How to change targets with systemd on Linux

Estimated read time 4 min read

When you start the Linux operating system, the system that controls the startup processes that occur respectively is called “init system”. Some Linux distributions use SysV launcher, and some distributions use systemd. If you’re using a desktop computer, you’ll want to access the graphical interface once the startup process is complete. If you don’t need a desktop on the server computer, you want to access the command line, not the graphical interface. In this article, we will see how we can switch between graphics and console and set the default boot target in a Linux distribution that uses the systemd management system.

First, let’s see the target states that are installed and active in our system. You can use the “systemctl list-units --type=target” command for this.

linux@rpi4:~ $ systemctl list-units --type=target
  UNIT                   LOAD   ACTIVE SUB    DESCRIPTION                            loaded active active Basic System      loaded active active Local Encrypted Volumes           loaded active active Login Prompts       loaded active active Graphical Interface  loaded active active Local Integrity Protected Volumes    loaded active active Preparation for Local File Systems        loaded active active Local File Systems        loaded active active Containers      loaded active active Multi-User System  loaded active active Network is Online         loaded active active Network      loaded active active NFS client services loaded active active User and Group Name Lookups           loaded active active Path Units   loaded active active Preparation for Remote File Systems       loaded active active Remote File Systems      loaded active active          loaded active active Slice Units         loaded active active Socket Units            loaded active active Swaps         loaded active active System Initialization        loaded active active System Time Set          loaded active active Timer Units     loaded active active Local Verity Protected Volumes

LOAD   = Reflects whether the unit definition was properly loaded.
ACTIVE = The high-level unit activation state, i.e. generalization of SUB.
SUB    = The low-level unit activation state, values depend on unit type.
24 loaded units listed. Pass --all to see loaded but inactive units, too.
To show all installed unit files use 'systemctl list-unit-files'.

Many of the situations listed above are actually a requirement of the ultimate goal (graphical interface, console interface, etc.). Since the cases we are currently interested in are “” and “”, we do not take the others into consideration.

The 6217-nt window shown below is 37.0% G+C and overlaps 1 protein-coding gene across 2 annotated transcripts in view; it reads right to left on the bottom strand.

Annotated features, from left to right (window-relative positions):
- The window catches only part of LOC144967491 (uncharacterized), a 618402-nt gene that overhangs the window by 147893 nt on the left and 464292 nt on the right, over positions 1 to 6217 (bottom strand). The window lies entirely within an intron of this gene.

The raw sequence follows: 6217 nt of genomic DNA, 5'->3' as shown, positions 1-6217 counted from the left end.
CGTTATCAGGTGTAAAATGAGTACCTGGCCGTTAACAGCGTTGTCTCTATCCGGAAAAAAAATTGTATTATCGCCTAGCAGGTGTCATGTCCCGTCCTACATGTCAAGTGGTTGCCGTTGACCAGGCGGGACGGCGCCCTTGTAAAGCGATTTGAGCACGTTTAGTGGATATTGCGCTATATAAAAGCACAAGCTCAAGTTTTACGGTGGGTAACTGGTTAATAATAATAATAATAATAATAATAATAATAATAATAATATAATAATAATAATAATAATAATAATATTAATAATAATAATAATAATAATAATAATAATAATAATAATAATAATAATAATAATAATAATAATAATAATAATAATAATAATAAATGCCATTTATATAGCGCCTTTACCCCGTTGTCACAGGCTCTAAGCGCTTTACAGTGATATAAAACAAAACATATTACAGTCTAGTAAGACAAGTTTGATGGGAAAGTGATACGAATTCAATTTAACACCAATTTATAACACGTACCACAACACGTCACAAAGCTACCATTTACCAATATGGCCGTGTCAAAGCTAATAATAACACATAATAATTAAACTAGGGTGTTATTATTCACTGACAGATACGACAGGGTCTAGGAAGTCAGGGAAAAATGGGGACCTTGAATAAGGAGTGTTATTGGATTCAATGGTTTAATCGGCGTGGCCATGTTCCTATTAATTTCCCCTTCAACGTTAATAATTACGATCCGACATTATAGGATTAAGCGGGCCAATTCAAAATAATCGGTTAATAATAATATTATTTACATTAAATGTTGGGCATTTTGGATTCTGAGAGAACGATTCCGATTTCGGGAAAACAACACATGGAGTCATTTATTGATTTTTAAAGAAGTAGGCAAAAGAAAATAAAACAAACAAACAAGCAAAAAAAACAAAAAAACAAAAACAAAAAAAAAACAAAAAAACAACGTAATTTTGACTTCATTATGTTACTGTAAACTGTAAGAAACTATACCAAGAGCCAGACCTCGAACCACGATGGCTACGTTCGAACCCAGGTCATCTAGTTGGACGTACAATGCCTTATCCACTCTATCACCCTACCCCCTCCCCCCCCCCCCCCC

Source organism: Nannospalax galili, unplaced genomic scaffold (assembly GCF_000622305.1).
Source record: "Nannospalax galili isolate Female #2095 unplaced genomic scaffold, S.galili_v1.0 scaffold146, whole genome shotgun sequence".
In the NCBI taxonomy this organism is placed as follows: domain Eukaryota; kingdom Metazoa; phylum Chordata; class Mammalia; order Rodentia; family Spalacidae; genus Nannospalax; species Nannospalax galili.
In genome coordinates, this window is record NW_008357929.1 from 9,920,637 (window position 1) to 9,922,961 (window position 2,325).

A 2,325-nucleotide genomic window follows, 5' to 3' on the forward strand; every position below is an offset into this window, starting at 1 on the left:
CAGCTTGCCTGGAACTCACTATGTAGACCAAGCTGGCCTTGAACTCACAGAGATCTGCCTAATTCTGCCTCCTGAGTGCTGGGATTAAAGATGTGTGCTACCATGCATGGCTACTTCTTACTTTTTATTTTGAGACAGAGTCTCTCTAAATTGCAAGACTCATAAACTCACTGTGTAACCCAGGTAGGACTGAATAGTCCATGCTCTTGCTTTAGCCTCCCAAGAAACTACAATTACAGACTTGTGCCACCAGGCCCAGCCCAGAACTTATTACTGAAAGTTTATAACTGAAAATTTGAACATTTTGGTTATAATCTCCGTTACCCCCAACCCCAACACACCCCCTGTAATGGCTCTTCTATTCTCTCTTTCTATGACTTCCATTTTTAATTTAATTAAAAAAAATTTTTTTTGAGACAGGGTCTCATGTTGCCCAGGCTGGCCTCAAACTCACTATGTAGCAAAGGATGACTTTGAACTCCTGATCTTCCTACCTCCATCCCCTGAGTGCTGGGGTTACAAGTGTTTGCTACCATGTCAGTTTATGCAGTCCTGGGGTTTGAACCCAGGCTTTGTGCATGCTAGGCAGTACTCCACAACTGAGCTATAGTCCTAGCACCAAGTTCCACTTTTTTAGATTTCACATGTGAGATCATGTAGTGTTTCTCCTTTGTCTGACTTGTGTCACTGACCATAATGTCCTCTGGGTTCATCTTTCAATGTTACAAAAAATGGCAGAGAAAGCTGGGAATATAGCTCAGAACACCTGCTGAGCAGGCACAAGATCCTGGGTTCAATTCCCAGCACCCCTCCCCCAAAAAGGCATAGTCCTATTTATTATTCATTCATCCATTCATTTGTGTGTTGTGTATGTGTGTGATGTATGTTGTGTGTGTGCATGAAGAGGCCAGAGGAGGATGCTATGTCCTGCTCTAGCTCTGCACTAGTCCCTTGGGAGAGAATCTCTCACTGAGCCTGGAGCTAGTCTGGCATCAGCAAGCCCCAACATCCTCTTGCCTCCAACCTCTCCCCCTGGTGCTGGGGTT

First, let’s see the boot target set by default in our system. For this we use the “systemctl get-default” command.

$ systemctl get-default

You can see that the default opening target set in our system is the graphical interface “”. The conclusion we can draw from here is that when our system starts, all services will be run respectively and you will access the desktop manager with the graphical interface.

Well, if you don’t need the desktop or no longer need it, you may want to stop it and reduce system resource usage. In this case, how do we stop the graphical interface and go to the screen we call console, also called the command line, which we will express as “” in our commands.

from to multiuser-target

Our system is currently running in the graphical interface we call What is done here is not to open a Terminal window on the desktop screen. It is to stop the desktop manager completely. You should pay attention. Thanks to the command below, programs using the desktop manager and graphical interface are now completely stopped. You are at the command line.

sudo systemctl isolate

from multiuser-target to

If you want to restart the graphical interface, you can use the command below. As a result of this command, the graphical interface and desktop manager will be restarted.

sudo systemctl isolate

First boot default target setup

The transition commands we gave above are used for initialization, termination and transition operations after the system is turned on. Now, let’s set which state we want your system to target when it first turns on. For this we will use the “systemctl set-default ” command.

sudo systemctl set-default
sudo systemctl set-default

Thanks to these commands, you can reduce resource usage by stopping the graphical interface at any time and switch between them when you need.

İbrahim Korucuoğlu

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